mucocutaneous and musculoskeletal symptoms 

18

What symptoms are more selective to RXR-selective retinoids?

physiochemical changes 

19

What are the uses of topical retinoids?

These are 1st line agents for non-inflammatry (comedonal) acne (and can be used in combo for inflammatory acne) that work by correcting abnormal follicular keratinization, reducing P. acnes counts, and reducing inflammation

Also effective in reducing fine wrinkles and dyspigmentation associated with photoaging by inhibiting MMP activation via UV radiation and reducing keratinocyte atypia 

20

AEs of topical retinoids?

Erythema, desquamation, buring and stinging as well as icnreases suceptibility to sunburn 

21

How does Calcipotriene work for psoriasis treatment?

This is a topical agent that binds to vitamin D receptors and complexing with RXRa and binding DNA vitamin D response elements to modulate epidermal differentiations and inflammation, leading to improvement in psoriatic plaques

22

AEs of Calcipotriene (Dovonex)?

1) Irritation when applied topically

2) Hypercalcemia and/or hypecalciuria at high doses that can present as GI disturbances, HTN, weight loss, muscle weakness, and polydipsia

2) Increased susceptibility to UV-induced skin cancer

23

Alternative to Calcipotriene?

Calcitriol for sensitive areas of skin 

24

Corticosteroids are another treatment option for acne. How do they help?

They are commonly employed in inflammatory acne syndromes and are anti-pruritic and vasoconstrictive

the potency of these drugs are based on their ability to blanch skin

25

How do corticosteroids work?

Cortisol binds to the cytoplasmic glucocorticoid receptor resulting in migration to the nucleus and anti-inflammatory properties then follow via several mechanisms including inactivation of NFkB

26

Note that the effectiveness of corticosteroids varies based on conditions of skin involvement. What are some situations that are highly responsive to steroids?

-Intertriginous psoriasis

-atopic dermatitis

-Seborrheic dermatitis 

-Intertrigo

27

What are some situations that are not very responsive to steroids?

-psorasis of nails and palmo/plantar surfaces

-SLE

-pemphigus

-insect bites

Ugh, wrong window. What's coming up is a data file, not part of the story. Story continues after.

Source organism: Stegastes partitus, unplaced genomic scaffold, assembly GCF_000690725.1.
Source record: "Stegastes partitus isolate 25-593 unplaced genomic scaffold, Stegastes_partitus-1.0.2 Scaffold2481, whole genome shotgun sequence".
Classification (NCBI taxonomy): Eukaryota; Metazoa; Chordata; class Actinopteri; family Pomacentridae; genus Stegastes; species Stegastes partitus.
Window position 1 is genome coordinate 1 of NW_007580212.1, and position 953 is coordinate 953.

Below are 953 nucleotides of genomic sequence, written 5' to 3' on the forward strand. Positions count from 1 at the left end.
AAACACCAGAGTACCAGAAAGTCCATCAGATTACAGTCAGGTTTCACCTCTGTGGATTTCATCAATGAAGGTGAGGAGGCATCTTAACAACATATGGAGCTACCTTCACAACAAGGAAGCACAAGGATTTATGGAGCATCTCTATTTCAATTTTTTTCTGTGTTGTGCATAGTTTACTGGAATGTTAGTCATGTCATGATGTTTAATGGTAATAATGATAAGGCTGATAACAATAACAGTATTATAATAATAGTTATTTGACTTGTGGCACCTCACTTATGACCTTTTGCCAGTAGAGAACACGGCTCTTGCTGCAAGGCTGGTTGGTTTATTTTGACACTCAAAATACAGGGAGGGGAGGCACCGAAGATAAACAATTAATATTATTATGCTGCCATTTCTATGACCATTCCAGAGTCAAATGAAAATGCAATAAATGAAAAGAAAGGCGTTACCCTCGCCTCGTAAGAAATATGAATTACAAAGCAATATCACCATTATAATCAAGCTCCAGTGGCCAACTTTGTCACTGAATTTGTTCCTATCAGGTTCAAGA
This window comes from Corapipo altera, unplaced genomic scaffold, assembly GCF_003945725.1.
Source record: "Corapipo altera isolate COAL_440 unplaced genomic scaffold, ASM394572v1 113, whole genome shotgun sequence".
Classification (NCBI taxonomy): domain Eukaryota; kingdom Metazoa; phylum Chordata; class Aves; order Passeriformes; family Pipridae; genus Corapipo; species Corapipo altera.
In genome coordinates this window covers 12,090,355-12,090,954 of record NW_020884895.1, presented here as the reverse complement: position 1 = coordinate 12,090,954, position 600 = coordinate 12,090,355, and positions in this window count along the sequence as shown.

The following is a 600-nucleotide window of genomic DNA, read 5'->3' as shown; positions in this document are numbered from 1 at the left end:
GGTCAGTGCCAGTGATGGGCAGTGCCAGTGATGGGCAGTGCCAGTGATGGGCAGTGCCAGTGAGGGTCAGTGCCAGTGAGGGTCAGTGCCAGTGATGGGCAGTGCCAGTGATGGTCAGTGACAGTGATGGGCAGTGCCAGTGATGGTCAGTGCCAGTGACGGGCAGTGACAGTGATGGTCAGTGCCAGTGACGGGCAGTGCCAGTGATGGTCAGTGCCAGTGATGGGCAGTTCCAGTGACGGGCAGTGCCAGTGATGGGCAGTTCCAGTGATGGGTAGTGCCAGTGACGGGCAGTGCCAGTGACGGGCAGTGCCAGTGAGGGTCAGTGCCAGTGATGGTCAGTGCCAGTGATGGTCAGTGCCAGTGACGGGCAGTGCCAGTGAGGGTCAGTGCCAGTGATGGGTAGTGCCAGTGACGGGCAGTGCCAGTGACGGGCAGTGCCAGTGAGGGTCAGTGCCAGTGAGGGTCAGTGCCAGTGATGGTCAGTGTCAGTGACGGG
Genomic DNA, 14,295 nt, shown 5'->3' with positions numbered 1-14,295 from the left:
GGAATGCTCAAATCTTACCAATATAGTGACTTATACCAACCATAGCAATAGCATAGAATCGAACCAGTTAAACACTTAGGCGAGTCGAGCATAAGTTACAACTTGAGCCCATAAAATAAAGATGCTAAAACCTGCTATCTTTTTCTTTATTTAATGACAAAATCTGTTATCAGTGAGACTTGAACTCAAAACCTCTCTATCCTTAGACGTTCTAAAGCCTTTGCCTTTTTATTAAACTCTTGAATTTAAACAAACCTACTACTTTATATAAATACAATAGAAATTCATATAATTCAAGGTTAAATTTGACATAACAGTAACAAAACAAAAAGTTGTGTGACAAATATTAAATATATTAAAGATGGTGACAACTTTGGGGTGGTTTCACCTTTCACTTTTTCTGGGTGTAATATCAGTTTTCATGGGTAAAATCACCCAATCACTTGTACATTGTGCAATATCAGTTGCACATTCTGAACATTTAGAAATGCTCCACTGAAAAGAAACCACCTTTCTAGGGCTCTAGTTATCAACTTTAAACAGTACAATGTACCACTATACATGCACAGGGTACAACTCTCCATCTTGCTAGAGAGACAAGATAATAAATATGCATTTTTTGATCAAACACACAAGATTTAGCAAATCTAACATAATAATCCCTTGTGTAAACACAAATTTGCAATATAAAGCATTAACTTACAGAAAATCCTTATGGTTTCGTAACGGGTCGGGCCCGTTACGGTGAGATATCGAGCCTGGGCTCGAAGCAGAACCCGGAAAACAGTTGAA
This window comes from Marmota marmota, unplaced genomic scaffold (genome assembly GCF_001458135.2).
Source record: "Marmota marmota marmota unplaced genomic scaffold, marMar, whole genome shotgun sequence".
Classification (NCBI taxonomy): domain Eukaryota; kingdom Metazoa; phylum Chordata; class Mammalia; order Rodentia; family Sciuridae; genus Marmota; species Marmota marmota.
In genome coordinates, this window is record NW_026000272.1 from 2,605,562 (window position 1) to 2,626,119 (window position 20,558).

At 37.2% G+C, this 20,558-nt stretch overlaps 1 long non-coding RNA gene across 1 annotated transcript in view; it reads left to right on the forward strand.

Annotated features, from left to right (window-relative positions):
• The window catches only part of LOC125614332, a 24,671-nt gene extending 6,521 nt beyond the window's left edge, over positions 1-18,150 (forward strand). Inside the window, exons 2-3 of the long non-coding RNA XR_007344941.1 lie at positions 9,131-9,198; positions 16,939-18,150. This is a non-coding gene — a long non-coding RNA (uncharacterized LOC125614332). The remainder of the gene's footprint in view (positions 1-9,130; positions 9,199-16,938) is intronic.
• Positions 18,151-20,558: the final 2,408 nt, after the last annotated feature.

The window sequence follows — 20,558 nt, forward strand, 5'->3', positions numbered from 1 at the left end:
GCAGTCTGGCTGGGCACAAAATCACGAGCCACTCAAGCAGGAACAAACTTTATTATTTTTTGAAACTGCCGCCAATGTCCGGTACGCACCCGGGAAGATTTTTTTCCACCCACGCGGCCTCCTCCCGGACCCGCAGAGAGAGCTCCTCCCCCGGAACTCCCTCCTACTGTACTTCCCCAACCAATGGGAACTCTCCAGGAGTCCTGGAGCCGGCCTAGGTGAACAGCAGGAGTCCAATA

-sarcoidosis 

28

Which areas of skin are assoicated with more systemic absorption than others?

scrotal skin > forehead > scalp > palm > forearm > plantar foot

29

What are fluorinated steroids?

preparations that are designed for increased potency but should NOT be applied to the face for risk of rosacea-like skin rash that can be precipitated by various triggers including stress, menopause, and food allergies

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30

AEs of Topical Corticosteroid use?

-Iatrogenic Cushing's syndrome with protracted use

-Dermal atrophy (cigarette paper appearing skin with tendency for purpura and ecchymosis) (below)

-Corticoid rosacea

others

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31

What is Benzoyl Peroxide?

Topical pro-drug for acne that is converted to benzoic acid and liberates free radicals that are lethal to propiobacterium acnes (the predominant organism in sebaceous follicles and comedones) that typically results in resolution of acen within 4-6 weeks. 

32

What is another noteworthy effect of Benzoyl Peroxide?

33

T or F. Benzoyl Peroxide commonly bleaches hair or colored fabrics

T. Avoid contact with eyes and mucous membranes

34

How does Salicyclic Acid work?

Topical keratolytic agent that causes desquamation of skin for hyperkeratonic skin disorders such as psoriasis, calluses, and acne 

35

AEs of Salicylic Acid?

May cause contact irritation and prolonged exposure over large areas, especially in childrens and patients with renal and heptic impairment may increase risk of salicyclism 

 

Neonatal toxicity via breast milk and contact toxicity possible

36

What are the symptoms of salicyclism?